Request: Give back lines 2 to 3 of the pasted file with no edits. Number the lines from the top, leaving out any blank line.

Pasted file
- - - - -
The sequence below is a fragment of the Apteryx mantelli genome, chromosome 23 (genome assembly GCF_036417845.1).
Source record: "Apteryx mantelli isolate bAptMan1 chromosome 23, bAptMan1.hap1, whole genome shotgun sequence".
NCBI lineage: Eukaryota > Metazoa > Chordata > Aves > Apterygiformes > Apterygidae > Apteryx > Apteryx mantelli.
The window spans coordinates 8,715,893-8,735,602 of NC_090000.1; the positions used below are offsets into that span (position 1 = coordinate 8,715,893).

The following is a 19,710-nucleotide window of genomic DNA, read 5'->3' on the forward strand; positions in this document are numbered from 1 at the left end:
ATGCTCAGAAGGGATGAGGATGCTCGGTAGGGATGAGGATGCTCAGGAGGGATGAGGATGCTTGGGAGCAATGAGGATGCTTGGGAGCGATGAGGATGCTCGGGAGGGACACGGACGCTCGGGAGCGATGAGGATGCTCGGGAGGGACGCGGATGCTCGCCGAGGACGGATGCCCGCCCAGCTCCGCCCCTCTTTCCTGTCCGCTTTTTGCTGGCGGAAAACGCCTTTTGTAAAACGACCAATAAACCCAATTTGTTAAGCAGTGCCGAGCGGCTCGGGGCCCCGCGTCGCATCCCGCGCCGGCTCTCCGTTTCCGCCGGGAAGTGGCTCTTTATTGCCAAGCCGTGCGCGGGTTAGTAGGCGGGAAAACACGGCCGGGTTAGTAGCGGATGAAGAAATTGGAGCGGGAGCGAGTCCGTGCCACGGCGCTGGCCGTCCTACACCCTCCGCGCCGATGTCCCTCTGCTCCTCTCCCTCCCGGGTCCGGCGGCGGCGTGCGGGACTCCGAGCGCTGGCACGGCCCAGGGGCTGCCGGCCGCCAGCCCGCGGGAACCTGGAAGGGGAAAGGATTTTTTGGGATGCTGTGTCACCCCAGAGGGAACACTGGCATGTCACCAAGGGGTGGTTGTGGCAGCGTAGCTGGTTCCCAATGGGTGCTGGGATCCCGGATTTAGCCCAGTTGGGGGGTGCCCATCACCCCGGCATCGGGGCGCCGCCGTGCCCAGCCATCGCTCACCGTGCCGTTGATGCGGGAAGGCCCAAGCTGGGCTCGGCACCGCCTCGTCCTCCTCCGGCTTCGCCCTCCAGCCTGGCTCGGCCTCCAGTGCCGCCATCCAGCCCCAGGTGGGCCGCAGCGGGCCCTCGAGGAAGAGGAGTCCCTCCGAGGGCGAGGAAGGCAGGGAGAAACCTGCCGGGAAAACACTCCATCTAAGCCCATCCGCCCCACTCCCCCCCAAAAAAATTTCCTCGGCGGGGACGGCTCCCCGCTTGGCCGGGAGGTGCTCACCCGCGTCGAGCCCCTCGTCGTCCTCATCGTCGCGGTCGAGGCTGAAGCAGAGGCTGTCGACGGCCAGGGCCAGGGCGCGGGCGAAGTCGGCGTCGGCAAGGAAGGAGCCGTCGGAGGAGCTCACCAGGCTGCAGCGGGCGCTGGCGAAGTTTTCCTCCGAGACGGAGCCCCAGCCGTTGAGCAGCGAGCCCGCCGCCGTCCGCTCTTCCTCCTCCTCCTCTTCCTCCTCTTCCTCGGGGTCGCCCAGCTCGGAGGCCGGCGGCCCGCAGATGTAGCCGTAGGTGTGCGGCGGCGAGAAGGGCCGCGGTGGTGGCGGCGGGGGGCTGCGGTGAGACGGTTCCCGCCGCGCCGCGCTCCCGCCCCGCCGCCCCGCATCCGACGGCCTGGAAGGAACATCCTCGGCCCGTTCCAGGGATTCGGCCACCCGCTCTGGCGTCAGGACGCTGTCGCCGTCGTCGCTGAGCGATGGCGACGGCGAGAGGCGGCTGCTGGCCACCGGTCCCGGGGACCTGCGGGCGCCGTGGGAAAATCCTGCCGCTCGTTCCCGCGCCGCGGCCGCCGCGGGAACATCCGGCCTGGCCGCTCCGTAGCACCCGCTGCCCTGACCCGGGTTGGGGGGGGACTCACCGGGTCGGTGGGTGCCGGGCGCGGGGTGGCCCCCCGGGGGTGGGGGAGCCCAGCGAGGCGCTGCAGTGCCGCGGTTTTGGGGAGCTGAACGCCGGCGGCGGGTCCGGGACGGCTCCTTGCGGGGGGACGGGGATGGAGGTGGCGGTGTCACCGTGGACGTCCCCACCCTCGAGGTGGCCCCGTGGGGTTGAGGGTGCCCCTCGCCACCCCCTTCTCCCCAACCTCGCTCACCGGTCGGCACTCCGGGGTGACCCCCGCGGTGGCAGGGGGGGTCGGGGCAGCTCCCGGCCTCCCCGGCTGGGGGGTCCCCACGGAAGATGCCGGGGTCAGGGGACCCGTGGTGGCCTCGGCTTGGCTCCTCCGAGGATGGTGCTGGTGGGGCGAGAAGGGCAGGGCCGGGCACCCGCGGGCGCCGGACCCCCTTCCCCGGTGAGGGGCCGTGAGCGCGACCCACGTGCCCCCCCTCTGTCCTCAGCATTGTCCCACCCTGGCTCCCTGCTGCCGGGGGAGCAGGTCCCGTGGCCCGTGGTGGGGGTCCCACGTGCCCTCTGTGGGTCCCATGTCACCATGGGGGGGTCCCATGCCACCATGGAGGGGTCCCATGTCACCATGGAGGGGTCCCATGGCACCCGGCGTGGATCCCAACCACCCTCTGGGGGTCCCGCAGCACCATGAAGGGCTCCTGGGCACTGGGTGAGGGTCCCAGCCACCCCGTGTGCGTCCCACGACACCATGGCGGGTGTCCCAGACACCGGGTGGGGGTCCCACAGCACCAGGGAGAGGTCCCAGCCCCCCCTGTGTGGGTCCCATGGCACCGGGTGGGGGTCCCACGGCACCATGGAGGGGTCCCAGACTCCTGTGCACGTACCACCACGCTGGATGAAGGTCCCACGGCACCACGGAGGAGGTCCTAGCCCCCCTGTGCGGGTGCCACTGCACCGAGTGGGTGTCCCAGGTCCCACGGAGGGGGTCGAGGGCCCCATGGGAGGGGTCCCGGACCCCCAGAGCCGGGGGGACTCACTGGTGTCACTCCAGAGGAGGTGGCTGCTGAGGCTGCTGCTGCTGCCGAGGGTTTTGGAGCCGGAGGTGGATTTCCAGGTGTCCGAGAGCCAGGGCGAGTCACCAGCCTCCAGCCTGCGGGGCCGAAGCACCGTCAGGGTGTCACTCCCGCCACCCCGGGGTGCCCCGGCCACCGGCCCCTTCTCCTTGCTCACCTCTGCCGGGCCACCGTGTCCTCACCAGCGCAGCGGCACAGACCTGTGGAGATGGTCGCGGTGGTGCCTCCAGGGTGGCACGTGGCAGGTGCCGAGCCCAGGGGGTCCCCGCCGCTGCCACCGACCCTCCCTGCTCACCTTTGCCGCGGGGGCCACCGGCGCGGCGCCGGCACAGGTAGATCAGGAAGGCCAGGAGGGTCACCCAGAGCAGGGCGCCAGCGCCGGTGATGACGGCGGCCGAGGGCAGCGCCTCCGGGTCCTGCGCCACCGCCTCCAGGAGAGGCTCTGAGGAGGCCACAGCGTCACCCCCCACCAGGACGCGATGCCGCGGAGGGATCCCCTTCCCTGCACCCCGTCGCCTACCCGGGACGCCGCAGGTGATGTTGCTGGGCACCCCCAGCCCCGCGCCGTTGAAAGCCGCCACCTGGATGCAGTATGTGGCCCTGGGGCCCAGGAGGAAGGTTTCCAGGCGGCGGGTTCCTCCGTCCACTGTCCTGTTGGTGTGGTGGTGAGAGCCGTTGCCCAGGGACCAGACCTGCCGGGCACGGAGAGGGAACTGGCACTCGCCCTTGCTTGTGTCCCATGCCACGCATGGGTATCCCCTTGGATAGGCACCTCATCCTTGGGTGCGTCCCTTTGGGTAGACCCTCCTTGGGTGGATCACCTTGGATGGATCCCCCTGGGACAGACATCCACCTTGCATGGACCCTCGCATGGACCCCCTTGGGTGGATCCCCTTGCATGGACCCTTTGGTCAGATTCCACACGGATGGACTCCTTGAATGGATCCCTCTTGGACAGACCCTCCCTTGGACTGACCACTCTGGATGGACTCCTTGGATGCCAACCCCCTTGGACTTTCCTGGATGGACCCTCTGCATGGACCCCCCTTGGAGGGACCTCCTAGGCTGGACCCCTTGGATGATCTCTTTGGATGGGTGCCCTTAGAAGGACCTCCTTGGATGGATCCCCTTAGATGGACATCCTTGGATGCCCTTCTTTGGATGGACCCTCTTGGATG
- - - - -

Source record: "Apteryx mantelli isolate bAptMan1 chromosome 23, bAptMan1.hap1, whole genome shotgun sequence".
NCBI lineage: Eukaryota > Metazoa > Chordata > Aves > Apterygiformes > Apterygidae > Apteryx > Apteryx mantelli.